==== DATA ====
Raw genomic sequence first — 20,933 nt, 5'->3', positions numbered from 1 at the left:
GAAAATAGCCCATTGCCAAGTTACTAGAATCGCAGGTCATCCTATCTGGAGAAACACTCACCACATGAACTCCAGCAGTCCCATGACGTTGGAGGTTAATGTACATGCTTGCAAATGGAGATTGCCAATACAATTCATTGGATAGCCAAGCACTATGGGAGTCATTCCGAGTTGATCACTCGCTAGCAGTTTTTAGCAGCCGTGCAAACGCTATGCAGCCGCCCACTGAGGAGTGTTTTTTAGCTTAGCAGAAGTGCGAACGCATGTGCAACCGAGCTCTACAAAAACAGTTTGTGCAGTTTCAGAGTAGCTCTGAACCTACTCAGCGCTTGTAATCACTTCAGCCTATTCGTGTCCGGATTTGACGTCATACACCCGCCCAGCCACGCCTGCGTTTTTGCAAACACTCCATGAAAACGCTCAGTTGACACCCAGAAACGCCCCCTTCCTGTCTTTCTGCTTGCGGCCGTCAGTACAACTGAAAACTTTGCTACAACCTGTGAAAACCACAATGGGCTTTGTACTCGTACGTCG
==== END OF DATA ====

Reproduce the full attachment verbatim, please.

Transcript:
Raw genomic sequence first — 20,933 nt, 5'->3', positions numbered from 1 at the left:
GAAAATAGCCCATTGCCAAGTTACTAGAATCGCAGGTCATCCTATCTGGAGAAACACTCACCACATGAACTCCAGCAGTCCCATGACGTTGGAGGTTAATGTACATGCTTGCAAATGGAGATTGCCAATACAATTCATTGGATAGCCAAGCACTATGGGAGTCATTCCGAGTTGATCACTCGCTAGCAGTTTTTAGCAGCCGTGCAAACGCTATGCAGCCGCCCACTGAGGAGTGTTTTTTAGCTTAGCAGAAGTGCGAACGCATGTGCAACCGAGCTCTACAAAAACAGTTTGTGCAGTTTCAGAGTAGCTCTGAACCTACTCAGCGCTTGTAATCACTTCAGCCTATTCGTGTCCGGATTTGACGTCATACACCCGCCCAGCCACGCCTGCGTTTTTGCAAACACTCCATGAAAACGCTCAGTTGACACCCAGAAACGCCCCCTTCCTGTCTTTCTGCTTGCGGCCGTCAGTACAACTGAAAACTTTGCTACAACCTGTGAAAACCACAATGGGCTTTGTACTCGTACGTCG